The volume's contributors, medical anthropologists and sociologists, provide rich, grounded ethnographic case material on the processes at work in everyday social life around the globe, as individuals and groups struggle to make saense of the health risks and inequities in their lives and communities. Authors address an array of urgent health concerns, ranging from food safety to environment, new technologies to infectious disease, in such contrasting locales as the US, Europe, South and Southeast Asia, and North Africa, and across diverse ethnicities and social classes.
Filled with the often desperate voices of residents who returned to New Orleans, Markets of Sorrow, Labors of Faith describes the human toll of disaster capitalism and the affect economy it has produced. While for-profit companies delayed delivery of federal resources to returning residents, faith-based and nonprofit groups stepped in to rebuild, compelled by the moral pull of charity and the emotional rewards of volunteer labor. Adams traces the success of charity efforts, even while noting an irony of neoliberalism, which encourages the very same for-profit companies to exploit these charities as another market opportunity. In so doing, the companies profit not once but twice on disaster.
With chronic disorders among American children reaching epidemic levels, hundreds of thousands of parents are desperately seeking solutions to their children’s declining health, often with little medical guidance from the experts. What’s Making Our Children Sick? convincingly explains how agrochemical industrial production and genetic modification of foods is a culprit in this epidemic. Is it the only culprit? No. Most chronic health disorders have multiple causes and require careful disentanglement and complex treatments. But what if toxicants in our foods are a major culprit, one that, if corrected, could lead to tangible results and increased health? Using patient accounts of their clinical experiences and new medical insights about pathogenesis of chronic pediatric disorders—taking us into gut dysfunction and the microbiome, as well as the politics of food science—this book connects the dots to explain our kids’ ailing health.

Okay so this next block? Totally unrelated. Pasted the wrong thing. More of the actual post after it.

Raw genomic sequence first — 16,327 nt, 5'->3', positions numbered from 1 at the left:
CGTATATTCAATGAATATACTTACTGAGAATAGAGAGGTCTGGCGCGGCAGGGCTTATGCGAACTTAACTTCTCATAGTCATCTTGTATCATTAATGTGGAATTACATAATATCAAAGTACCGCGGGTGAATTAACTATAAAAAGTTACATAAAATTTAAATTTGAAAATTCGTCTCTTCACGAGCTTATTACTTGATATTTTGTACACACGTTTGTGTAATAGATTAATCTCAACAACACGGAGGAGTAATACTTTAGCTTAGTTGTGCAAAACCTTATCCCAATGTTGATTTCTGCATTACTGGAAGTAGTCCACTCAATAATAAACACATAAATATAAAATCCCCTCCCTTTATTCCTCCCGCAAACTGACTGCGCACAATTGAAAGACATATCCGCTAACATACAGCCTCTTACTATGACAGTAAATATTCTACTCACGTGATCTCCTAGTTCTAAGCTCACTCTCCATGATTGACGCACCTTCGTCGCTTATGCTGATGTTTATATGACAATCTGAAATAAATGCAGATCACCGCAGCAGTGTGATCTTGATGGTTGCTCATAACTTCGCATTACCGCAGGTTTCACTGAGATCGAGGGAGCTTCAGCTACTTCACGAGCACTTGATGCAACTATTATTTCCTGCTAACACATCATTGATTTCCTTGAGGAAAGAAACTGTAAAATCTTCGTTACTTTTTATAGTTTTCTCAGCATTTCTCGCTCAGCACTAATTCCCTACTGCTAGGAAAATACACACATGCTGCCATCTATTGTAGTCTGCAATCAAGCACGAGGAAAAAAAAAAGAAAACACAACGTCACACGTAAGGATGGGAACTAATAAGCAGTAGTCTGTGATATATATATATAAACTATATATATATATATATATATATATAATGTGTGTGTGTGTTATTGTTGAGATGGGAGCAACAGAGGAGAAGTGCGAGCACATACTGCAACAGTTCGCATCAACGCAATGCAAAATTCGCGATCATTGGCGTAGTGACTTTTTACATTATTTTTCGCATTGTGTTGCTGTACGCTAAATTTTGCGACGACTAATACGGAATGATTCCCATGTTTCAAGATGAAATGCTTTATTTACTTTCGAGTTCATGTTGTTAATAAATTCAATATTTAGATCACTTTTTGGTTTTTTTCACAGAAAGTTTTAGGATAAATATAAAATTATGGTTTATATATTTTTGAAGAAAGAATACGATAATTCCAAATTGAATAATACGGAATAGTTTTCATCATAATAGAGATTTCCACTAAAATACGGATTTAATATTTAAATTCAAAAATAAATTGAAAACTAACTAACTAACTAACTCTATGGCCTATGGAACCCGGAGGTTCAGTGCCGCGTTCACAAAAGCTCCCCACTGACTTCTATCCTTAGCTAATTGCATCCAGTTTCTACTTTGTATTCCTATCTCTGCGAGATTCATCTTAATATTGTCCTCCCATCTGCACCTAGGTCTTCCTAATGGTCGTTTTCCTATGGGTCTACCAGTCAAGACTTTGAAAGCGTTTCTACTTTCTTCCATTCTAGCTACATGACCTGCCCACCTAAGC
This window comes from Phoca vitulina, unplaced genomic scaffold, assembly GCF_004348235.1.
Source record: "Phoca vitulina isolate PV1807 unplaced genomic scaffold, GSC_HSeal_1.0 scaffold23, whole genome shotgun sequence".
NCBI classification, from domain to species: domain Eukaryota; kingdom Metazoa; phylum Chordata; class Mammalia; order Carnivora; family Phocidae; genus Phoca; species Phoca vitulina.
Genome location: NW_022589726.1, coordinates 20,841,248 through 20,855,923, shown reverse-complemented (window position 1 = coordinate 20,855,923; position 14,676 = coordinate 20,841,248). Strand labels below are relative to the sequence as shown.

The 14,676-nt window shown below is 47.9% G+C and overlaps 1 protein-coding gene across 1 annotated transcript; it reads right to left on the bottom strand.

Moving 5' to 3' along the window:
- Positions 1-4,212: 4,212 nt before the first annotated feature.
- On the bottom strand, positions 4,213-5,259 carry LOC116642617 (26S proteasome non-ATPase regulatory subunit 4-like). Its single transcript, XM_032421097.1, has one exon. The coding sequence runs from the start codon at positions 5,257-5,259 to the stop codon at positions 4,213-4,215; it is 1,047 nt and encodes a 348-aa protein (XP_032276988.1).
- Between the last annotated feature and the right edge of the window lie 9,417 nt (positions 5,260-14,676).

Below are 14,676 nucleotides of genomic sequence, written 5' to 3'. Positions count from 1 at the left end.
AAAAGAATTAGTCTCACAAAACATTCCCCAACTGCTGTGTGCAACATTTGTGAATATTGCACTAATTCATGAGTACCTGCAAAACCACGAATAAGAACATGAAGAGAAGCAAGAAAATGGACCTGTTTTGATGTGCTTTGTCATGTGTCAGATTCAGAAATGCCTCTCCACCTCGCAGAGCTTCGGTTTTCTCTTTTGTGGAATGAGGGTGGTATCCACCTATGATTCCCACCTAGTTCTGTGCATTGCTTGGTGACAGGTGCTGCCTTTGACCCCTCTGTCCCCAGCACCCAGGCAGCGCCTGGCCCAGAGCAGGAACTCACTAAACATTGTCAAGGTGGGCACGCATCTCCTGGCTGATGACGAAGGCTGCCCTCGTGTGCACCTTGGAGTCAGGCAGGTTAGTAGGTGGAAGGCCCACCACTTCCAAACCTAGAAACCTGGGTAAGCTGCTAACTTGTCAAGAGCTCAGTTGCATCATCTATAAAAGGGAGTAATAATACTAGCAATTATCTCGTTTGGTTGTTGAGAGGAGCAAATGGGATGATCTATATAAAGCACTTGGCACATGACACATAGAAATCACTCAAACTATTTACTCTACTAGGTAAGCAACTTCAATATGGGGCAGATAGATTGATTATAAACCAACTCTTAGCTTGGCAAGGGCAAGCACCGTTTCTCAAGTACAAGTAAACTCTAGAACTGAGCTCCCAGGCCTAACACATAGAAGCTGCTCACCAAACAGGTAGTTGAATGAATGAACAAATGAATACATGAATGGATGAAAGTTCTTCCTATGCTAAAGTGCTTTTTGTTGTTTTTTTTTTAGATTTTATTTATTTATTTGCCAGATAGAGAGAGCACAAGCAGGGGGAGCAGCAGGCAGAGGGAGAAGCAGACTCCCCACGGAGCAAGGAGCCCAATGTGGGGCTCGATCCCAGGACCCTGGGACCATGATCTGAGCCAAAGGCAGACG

What’s Making Our Children Sick? explores the frightening links between our efforts to create higher-yield, cost-efficient foods and an explosion of childhood morbidity, but it also offers hope and a path to effecting change. The predicament we now face is simple. Agroindustrial “innovation” in a previous era hoped to prevent the ecosystem disaster of DDT predicted in Rachel Carson’s seminal book in 1962, Silent Spring. However, this industrial agriculture movement has created a worse disaster: a toxic environment and, consequently, a toxic food supply. Pesticide use is at an all-time high, despite the fact that biotechnologies aimed to reduce the need for them in the first place. Today these chemicals find their way into our livestock and food crop industries and ultimately onto our plates. Many of these pesticides are the modern day equivalent of DDT. However, scant research exists on the chemical soup of poisons that our children consume on a daily basis. As our food supply environment reels under the pressures of industrialization via agrochemicals, our kids have become the walking evidence of this failed experiment. What’s Making Our Children Sick? exposes our current predicament and offers insight on the medical responses that are available, both to heal our kids and to reverse the compromised health of our food supply.